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On other language SEs, I often have to talk about spoken language vs written language. Those phrases can be a little heavy, and I'm looking for shorter alternatives.

There's a very convenient and short way to say this in my language so I checked for a translation, and my searches (1) (2) returned "at speaking" and "in writing" but they don't seem to fit.

My typical use case is this:

[Word A] is almost never used [in writing], but is very common [at speaking]. On the other hand, [a synonym for word A] can be used both [at speaking] and [in writing].

I'm almost sure that's not the right way to say that, how you would say it?

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"In writing" is common, but "at speaking" is not. Instead you can use "in speech"

"Gonna" is not much used in writing but is very common in speech. On the other hand "will" can be used in both writing and speech.

In general you use "in" as the preposition with a language or type of language. For example: "in formal language", "in French", "in slang", "in the Breton dialect", "in text messages".

You can use "at speaking" in expressions like "He is good at speaking". But you can also say "He is good at writing" or "good at tennis". This meaning is different from the above.

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    Thanks ! "In speech" is what I was looking for, it's consistent with "in writing". "in speaking" really didn't sound good. – Teleporting Goat Feb 11 '17 at 23:05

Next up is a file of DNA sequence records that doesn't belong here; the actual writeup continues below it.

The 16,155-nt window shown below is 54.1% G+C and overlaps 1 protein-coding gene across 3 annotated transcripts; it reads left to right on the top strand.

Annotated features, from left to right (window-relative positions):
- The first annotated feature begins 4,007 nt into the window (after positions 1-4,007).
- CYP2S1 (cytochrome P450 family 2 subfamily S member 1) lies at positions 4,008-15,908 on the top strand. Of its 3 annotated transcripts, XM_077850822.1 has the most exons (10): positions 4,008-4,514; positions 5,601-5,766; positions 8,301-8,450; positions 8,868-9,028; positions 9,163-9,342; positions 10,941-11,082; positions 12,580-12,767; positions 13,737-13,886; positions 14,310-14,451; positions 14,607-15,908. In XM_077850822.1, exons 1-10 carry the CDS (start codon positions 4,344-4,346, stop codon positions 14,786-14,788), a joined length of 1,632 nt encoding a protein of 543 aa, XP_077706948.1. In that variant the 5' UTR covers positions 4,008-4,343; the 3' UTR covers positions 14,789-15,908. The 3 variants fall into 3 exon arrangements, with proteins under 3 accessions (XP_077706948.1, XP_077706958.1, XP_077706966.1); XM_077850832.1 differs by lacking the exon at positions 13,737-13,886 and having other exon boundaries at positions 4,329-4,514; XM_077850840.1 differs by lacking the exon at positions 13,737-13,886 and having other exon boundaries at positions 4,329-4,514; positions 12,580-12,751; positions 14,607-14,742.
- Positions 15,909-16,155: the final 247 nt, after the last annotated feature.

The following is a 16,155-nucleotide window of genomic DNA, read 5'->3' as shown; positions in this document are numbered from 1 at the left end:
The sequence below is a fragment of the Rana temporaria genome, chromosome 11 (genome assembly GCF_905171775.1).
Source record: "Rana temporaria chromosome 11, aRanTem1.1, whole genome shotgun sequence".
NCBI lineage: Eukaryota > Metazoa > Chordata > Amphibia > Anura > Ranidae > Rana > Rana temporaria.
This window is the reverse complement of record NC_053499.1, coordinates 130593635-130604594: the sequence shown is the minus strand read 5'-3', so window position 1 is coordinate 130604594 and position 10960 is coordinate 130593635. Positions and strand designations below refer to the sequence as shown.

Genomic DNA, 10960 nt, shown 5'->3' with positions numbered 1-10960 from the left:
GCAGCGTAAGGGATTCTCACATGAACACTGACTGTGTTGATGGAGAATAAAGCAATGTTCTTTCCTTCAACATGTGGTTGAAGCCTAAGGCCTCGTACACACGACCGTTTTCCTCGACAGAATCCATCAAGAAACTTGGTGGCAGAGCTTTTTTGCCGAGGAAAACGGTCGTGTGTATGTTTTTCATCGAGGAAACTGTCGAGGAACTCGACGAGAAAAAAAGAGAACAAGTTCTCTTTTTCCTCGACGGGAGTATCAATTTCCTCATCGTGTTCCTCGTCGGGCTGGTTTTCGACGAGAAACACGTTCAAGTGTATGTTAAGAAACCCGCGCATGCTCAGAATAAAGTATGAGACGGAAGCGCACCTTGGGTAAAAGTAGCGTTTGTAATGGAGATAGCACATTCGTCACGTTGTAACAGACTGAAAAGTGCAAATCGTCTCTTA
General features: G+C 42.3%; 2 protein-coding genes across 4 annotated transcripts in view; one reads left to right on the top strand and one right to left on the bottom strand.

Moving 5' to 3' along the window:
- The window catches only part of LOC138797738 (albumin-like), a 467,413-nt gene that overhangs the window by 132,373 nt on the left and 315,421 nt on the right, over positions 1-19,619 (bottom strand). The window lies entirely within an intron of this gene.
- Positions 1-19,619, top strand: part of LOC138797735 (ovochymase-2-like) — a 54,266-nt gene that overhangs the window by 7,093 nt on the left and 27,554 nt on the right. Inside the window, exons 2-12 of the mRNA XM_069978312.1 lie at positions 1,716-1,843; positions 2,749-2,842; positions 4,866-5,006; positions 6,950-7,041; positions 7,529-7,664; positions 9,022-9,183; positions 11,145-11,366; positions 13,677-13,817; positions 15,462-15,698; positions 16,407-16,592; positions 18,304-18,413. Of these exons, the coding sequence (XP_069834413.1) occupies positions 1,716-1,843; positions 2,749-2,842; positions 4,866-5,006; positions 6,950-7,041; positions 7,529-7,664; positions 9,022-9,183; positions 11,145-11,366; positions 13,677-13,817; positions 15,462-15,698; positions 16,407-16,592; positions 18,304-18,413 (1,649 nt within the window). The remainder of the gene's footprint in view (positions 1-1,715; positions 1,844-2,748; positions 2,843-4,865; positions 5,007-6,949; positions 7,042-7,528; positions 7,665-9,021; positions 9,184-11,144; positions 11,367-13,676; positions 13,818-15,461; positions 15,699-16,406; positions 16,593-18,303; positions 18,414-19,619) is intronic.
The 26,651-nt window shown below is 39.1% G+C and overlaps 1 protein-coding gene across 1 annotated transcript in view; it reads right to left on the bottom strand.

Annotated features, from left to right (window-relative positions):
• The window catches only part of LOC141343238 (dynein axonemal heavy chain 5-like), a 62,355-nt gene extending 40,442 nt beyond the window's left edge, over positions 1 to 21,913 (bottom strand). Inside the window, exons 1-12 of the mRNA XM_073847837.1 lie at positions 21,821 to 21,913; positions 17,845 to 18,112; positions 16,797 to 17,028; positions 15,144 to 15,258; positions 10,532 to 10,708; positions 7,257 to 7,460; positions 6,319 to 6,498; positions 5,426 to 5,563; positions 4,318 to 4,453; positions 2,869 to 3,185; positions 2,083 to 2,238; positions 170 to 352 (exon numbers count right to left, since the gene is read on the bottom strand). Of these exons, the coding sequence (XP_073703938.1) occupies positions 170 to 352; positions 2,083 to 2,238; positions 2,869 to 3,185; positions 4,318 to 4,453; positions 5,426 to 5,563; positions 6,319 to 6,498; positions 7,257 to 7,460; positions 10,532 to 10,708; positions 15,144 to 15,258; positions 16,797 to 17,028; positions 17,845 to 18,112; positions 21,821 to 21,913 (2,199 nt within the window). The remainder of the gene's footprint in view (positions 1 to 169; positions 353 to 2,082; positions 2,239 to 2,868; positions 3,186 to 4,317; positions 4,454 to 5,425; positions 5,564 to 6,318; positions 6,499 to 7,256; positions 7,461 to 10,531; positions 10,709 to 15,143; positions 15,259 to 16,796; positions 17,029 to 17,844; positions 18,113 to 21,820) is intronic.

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[Word A] is almost never used [in writing], but is very common [at speaking]. On the other hand, [a synonym for word A] can be used both [at speaking] and [in writing].

[Word A] is almost never used in written English, but is very common in spoken English.

On the other hand, [a synonym for word A] can be used both in spoken and written English.

  • Replacing "spoken language" with "spoken English" doesn't really solve my problem. – Teleporting Goat Feb 12 at 8:54
  • OK, then "(Word A) is usually spoken but not written". On the other hand "(A synonym) is usually written but not spoken". For example, LOL is usually written (as an acronym) but not spoken. I don't think I have ever heard someone say "at speaking". – Nick Gammon Feb 14 at 6:27

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